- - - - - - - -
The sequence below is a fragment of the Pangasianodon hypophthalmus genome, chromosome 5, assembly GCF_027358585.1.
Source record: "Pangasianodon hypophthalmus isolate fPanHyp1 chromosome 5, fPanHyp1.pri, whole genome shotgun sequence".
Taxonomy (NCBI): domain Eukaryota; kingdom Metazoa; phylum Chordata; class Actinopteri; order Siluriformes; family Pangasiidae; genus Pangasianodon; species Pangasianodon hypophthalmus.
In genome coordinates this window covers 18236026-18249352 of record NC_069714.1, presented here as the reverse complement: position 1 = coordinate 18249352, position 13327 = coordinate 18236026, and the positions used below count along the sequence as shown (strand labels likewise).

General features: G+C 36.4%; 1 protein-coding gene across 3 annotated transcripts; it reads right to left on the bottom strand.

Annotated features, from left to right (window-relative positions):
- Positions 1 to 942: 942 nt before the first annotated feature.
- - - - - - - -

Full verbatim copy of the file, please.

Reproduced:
The sequence below is a fragment of the Pangasianodon hypophthalmus genome, chromosome 5, assembly GCF_027358585.1.
Source record: "Pangasianodon hypophthalmus isolate fPanHyp1 chromosome 5, fPanHyp1.pri, whole genome shotgun sequence".
Taxonomy (NCBI): domain Eukaryota; kingdom Metazoa; phylum Chordata; class Actinopteri; order Siluriformes; family Pangasiidae; genus Pangasianodon; species Pangasianodon hypophthalmus.
In genome coordinates this window covers 18236026-18249352 of record NC_069714.1, presented here as the reverse complement: position 1 = coordinate 18249352, position 13327 = coordinate 18236026, and the positions used below count along the sequence as shown (strand labels likewise).

General features: G+C 36.4%; 1 protein-coding gene across 3 annotated transcripts; it reads right to left on the bottom strand.

Annotated features, from left to right (window-relative positions):
- Positions 1 to 942: 942 nt before the first annotated feature.